Back Pain – Can Your Genes Cause Degenerative Disc Disease?

There’s an estimate of 14 million people that visit doctors for back pain on a yearly basis. It is common for people to have back pain or some time in their lives. Though it is hard to say that every chronic low back pain sufferer has it in their genes, there are enough studies to support the fact that a connection for sure exists between back pain and genes.

Back pain can be well influenced by factors including the age of a person, their job, posture, environmental factors and even genetic factors. In the past, researchers were seen struggling with the fact that factors like stress, smoking, and diet alone are associated with back pain.

There is, however, a progress in studies that are now becoming successful at finding a strong genetic link, concretely the development of the lumbar degenerative disc disease (LDDD). Wear and tear is a normal process of the spine and tends to affect discs and vertebrae in the lumbar spine most often. In fact, several twin sibling studies and genetic marker studies are seen to research this connection.

Back Pain: It All Runs in the Family

At some point in their lives just about everyone is destined to experience any sporadic back pain. When most people get better with little or no care, others may find a delayed response when it comes to healing. It is a common complaint that persistent back pain runs in the family with no clear reasons at all.

Patients that have got back pain are seen to report their dad or grandad having it too, but this could be only true to extents like they were in the same work line or played some high impact sports.

Researchers and regarding colleagues were able to track low back disease running in families due to a unique registry protocol known as the Utah Population Database. This alone contained an extravagant amount of health and genealogical information for exactly 2.4 million residents of the state.

There’s a puzzling aspect to intervertebral discrelated low back pain disease revealing some people experiencing it suffer from excruciating pain, while on the other hand some experience no pain at all.

A study conducted in the University of Utah claimed of the appearance of a genetic component to whether disc disease followed any symptoms. But concluding this study we can’t really say that people who are predisposed to having certain genes encounter more disc problems or they experience more pain.

A growing body of research believes that pain susceptibility is inherited, though no actual pain genes have been identified. On the other hand, Spine Surgeon Daryll C. Dykes says he’s not surprised by the findings presented by the Utah Study.

A spokesman and surgeon, Dykes, of the American Academy of Orthopaedic Surgeons further reports of being strongly suspicious of the fact that genes are a factor in low back pain and that there’s no presence of good scientific study to back it up. He further added that people with a history of any low back pain condition can lower their risk of developing it by maintaining a healthy weight, abstaining from smoking and taking up cardiovascular and core strengthening exercises.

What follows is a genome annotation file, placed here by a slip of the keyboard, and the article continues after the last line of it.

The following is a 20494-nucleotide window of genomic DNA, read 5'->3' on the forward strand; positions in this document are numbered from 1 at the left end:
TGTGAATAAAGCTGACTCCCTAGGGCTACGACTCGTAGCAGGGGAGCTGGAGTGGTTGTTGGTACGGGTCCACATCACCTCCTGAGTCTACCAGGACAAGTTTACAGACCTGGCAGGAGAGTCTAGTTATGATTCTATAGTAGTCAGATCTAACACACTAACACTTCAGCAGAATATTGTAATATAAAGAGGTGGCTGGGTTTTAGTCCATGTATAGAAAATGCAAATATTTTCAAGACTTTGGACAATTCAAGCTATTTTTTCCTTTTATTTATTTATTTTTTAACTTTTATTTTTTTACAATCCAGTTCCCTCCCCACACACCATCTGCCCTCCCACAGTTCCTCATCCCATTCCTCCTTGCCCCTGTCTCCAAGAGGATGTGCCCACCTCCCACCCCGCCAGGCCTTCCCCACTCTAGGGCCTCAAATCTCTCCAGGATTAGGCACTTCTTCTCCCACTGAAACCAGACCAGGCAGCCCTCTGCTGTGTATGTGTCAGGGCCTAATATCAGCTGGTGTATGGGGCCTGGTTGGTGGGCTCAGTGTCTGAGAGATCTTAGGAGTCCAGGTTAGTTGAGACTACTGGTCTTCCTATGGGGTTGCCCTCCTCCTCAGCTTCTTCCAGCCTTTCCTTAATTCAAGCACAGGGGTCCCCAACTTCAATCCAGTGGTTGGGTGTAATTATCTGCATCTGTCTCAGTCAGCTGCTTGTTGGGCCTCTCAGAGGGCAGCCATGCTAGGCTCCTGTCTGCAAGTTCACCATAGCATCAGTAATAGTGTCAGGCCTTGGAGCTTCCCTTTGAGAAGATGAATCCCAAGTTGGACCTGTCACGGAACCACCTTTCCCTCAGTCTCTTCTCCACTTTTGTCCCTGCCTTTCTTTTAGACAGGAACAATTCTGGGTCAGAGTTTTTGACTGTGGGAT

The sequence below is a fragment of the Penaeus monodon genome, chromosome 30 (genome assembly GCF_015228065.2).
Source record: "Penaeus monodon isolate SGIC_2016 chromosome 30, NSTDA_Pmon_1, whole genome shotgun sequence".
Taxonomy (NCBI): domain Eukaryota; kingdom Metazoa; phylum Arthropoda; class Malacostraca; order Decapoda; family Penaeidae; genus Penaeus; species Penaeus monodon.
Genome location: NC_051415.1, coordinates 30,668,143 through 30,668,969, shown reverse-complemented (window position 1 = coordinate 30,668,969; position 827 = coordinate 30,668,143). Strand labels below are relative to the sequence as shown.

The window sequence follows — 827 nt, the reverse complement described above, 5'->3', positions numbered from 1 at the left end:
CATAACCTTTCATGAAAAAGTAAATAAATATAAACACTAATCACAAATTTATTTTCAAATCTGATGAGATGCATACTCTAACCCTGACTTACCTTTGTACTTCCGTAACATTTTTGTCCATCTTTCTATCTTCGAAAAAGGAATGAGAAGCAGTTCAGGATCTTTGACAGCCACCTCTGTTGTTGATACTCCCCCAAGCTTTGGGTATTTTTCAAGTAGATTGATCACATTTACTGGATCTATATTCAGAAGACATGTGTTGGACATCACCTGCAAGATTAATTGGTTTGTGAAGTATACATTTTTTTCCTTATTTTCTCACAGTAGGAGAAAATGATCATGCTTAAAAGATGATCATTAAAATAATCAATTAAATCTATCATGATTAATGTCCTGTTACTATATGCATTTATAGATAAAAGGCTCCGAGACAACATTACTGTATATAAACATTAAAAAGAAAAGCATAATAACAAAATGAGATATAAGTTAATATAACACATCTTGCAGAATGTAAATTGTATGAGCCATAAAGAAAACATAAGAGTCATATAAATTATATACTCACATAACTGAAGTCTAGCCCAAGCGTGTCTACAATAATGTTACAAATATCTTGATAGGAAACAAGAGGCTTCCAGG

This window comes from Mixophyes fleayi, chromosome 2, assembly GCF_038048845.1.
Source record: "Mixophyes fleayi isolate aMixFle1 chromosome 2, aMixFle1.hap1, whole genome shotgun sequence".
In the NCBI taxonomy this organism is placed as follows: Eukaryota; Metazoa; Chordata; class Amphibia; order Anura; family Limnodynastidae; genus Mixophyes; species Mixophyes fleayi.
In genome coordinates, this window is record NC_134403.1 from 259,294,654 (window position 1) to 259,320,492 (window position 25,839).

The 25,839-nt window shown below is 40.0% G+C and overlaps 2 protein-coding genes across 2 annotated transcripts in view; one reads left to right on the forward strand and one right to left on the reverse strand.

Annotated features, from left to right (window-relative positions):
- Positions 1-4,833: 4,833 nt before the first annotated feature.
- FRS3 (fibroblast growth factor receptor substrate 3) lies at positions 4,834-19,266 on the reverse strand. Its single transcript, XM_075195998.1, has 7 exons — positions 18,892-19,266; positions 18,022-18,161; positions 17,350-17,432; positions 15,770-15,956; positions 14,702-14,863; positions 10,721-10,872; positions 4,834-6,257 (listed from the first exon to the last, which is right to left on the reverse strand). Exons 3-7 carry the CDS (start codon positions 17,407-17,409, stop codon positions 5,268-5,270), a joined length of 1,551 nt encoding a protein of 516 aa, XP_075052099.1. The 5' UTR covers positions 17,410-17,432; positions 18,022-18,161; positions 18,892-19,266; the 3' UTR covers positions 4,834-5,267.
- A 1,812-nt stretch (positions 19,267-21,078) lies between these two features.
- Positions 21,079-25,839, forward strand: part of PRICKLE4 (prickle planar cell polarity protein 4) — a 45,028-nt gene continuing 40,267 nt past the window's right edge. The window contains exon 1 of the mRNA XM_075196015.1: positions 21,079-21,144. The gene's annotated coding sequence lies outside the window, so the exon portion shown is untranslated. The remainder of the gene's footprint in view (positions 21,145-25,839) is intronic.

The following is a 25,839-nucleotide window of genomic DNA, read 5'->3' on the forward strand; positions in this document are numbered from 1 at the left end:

Additionally, another type of exercises that can be beneficial are the ones that decompress your spine. A special device called the Backrack can be utilised for this.

Backrack Exercises Help Treat & Prevent Back Problems

The Backrack is an orthopaedic device that uses patented technology to safely and effectively decompresses your spine, providing long-term relief and prevention from back and neck pain. On top of relieving pain, it helps with posture correction and helps improve spinal range of motion. It is 100% natural, comfortable, and free of side-effects. Thousands of people have already seen its benefits, so why not be one of them?

Relation between Back Pain and Genetics

There was a study back in 2009 known as the Twin Spine Study that had actually begun in 1991. It was a multidisciplinary and multinational research project cantered on the cause of disc degeneration. There were collaborators from Canada, Finland, and the US.

Among the prominent findings were the study explaining the substantial influence of genetics on lumbar disc degeneration. The study was seen to succeed in identifying genes that were associated with intervertebral disc degeneration. Although environmental factors get involved, disc degeneration is still greatly determined by genetic influences.

But a study in the year 2011 cantered on genetics and lumbar disc disease revealed evidence on back pain running in families, where more broadly symptomatic lumbar disc disease has inherited a condition caused by herniated discs in the lower back.

Though the researchers fail at determining the severity of the patient’s disease or his response to the treatment, this study does succeed in revealing that genetics are important role players.

Other definitive findings from the study include:

  • People having lumbar intervertebral disc disease are more likely to have family members with the disc disease.
  • The risk of lumbar disc disease significantly increases in both close and distant relatives.

Specific genes that have an impact on the degeneration and back pain is now researched on.

If you haven’t been diagnosed with a spinal condition, you may talk to your doctor about preventing the causes of back pain that could possibly work for you. Some things like physical therapy could possibly prevent your back pain from getting worse, whether it’s due to genetics or not. Not being 100% conclusive, there’s very strong evidence supporting there’s a genetic component to disc degeneration and disc herniation or disc bulge.

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